Thoughts on Inspiration, Part 2: The Fine Art of Faking It

Writing is special. It is.

Telling stories for a living and having other people connect with those stories is magical.

And that’s part of the problem when it comes to inspiration. Sometimes, honoring the magic of writing prevents us from doing the work of writing, especially when we buy into the belief that we shouldn’t write unless the great and almighty voice of Inspiration is visiting on that day.

When we accept that idea, we go about your business of day jobs and picking up kids and making lasagna…waiting for Inspiration to come.  And the more we wait, the further away she drifts until it feels like we might never write anything worthwhile again.

For me, the best invitation for Inspiration to show up is a nicely set table…or desk as the case may be.  When the laptop is humming and the notebook open, the planning pages laid out just the way she likes them, with the colored pens and Post-It notes, she starts to snuffle outside the door. The clincher, though, is me, inside the room, working without her.  If I show up to work, with or without her, it’s a whole lot more likely that Inspiration will consider showing up, too.

So how to get started?  Here are five things I do to feel inspired when I’m not.

1. Go to your writing place.  For me, that place is now the room we built off the back of the house, a tiny room for only writing and not the business of writing.  But it doesn’t have to be anything that fancy.  For years, it was a corner of the kitchen table after my kids went to bed, the third table by the wall at my local coffee shop, and the study carrel near the books on tape at my public library.

2. Brew a really nice cup of tea.  Fact: I have special, nicer tea for when I’m feeling like I need to make a writing time feel more sacred.   Or hot chocolate. Or water with extra lemon. Or whatever your writing beverage of choice might be.

3. Find a focus object. Sometimes, I’ll change my computer background to an image that relates to my project – a tornado, a snowflake…something beautiful or powerful. Sometimes, I’ll put an object on my desk to ground me in the world of my book. This symbolic act can make writing more of a ritual, and that helps to honor the magic while still honoring the work. I know a writer who lights a candle when she starts a new book, and I think that’s lovely.

4. Protect the time.  Set a timer, and stay off the Internet. Silence your phone. The muse is a jealous sort and isn’t likely to show up if you call her and then start texting with someone else.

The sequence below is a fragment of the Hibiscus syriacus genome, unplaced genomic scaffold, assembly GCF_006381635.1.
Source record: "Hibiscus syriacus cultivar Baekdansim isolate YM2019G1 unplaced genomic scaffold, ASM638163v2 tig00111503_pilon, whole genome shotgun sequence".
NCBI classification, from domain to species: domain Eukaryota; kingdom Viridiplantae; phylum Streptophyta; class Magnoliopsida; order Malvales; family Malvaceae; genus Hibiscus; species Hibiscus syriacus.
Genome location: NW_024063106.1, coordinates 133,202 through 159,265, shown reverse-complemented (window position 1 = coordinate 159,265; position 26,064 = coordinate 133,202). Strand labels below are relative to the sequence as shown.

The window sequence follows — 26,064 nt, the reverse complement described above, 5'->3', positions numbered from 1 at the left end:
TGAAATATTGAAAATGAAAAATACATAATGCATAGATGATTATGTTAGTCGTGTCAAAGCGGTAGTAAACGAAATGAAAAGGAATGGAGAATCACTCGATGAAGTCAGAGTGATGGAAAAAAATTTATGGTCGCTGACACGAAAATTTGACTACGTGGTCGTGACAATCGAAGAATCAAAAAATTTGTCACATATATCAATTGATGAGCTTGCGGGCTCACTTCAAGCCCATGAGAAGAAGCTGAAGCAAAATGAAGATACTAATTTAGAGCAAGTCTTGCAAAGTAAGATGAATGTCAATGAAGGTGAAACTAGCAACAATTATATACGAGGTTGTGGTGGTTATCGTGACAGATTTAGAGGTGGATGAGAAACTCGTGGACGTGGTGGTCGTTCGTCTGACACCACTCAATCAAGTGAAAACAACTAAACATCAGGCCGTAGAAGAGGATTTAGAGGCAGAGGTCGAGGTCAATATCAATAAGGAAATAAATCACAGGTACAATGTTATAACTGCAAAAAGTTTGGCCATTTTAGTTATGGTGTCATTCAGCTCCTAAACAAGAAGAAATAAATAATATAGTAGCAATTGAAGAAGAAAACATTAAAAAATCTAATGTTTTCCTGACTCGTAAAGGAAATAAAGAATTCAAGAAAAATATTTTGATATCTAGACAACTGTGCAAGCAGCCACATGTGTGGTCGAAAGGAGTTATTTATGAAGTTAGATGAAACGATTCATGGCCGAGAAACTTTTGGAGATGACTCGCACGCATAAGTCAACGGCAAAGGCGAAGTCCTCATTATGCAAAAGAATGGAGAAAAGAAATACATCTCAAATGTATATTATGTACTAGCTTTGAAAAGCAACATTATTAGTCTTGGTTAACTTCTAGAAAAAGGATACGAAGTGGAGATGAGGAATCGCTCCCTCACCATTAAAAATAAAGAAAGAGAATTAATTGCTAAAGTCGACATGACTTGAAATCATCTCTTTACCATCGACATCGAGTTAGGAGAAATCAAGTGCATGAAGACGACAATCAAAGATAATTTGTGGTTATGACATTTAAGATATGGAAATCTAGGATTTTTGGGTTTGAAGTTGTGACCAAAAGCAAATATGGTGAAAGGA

5. Make peace with the imperfect. If you regard those crummy sentences you write when you first sit down as the warm-up, the invitation that simply must be issued before Inspiration arrives, then you’ll feel less pressure to make them perfect. Look at writing without Inspiration as an act of courage, and be proud that you’ve shown up to do your job.

What about you? What do you do to feel inspired when you don’t start out that way?

12 Replies on “Thoughts on Inspiration, Part 2: The Fine Art of Faking It

  1. It is so very easy to let daily life eat into the time needed to create. A cup of coffee and a sketch book to start doodling works best to jump start my brain when I fall out of a daily work habit.

  2. Would you believe… I do dishes? For some reason, it is one of the best ways for ideas to start just erupting out of my head. I almost always have to stop for a moment partway through—some days more than once—and jot down an idea on an index card: a title, a character name, a setting, a plot device. I always have a pen and a stack of index cards nearby, in several areas of the house—near the living room, next to the computer, even some in my shirt pocket—so I won’t miss that brilliant (all right, sometimes NOT so brilliant) flash of inspiration that always arrives with no preamble. Other “busy” work can also lead to flashes, but dishes seem to be the most inspirational.

    1. Actually, I do believe it. I’ve had those flashes of suddenly understanding a manuscript at the kitchen sink & in the garden, too – though even more often when I’m just out for a walk.

  3. These are great tips, Kate! We’ve been talking about this very topic in my writing group lately. I really like your #5 for when I’m feeling like I can’t “let” myself write anything less than great. But it seems like I get the most exciting ideas when I’m unable to do anything about them–either when I’m driving or showering!

  4. I’ve had the kitchen sink visitations, as well. Inspiration also enjoys being in the car or walking — she likes movement — and she loves the shower!

    I love the thought of a focus object, and realize that I used to do that. For one novel I was working on (that’s never seen the light of day) I had a little girl figurine and a little boy, to symbolize the two children in the novel. Thank you for inspiring me to return to the ritual of a focus object.

  5. I go out for a run or swim. When I get home, I scribble all of my ideas into my notebook with the hopes that I will be able to read my scribbles.

    Thanks for the tips!